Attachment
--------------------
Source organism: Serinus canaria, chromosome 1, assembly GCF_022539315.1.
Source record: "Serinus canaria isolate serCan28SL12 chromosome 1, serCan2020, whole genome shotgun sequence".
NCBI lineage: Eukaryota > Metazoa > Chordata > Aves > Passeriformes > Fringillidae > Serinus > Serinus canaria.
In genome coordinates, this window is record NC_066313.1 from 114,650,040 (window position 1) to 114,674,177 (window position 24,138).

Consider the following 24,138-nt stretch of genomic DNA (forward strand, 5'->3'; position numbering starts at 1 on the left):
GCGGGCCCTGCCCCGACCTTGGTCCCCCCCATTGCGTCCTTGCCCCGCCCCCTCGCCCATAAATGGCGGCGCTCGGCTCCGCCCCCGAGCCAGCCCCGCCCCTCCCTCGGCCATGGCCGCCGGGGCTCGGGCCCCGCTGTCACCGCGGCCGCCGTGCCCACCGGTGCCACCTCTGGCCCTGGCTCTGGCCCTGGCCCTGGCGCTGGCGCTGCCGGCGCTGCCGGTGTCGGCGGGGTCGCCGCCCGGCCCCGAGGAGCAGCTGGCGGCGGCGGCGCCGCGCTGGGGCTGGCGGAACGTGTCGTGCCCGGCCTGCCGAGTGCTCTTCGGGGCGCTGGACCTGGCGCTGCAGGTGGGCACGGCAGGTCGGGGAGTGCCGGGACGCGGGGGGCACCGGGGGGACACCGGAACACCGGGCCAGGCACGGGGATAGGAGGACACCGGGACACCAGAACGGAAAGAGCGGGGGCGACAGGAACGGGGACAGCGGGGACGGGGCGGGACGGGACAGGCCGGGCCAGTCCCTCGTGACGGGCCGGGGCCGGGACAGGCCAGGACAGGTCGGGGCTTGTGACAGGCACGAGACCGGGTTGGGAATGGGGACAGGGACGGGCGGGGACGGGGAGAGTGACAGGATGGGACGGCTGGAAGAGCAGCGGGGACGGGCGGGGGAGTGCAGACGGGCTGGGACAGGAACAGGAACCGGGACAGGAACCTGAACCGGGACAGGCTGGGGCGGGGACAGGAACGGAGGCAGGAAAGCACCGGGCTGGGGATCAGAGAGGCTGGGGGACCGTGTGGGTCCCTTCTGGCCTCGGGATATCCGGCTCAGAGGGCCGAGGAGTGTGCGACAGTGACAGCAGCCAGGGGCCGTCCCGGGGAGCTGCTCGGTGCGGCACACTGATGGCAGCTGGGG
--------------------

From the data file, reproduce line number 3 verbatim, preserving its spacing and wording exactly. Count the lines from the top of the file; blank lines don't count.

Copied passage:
NCBI lineage: Eukaryota > Metazoa > Chordata > Aves > Passeriformes > Fringillidae > Serinus > Serinus canaria.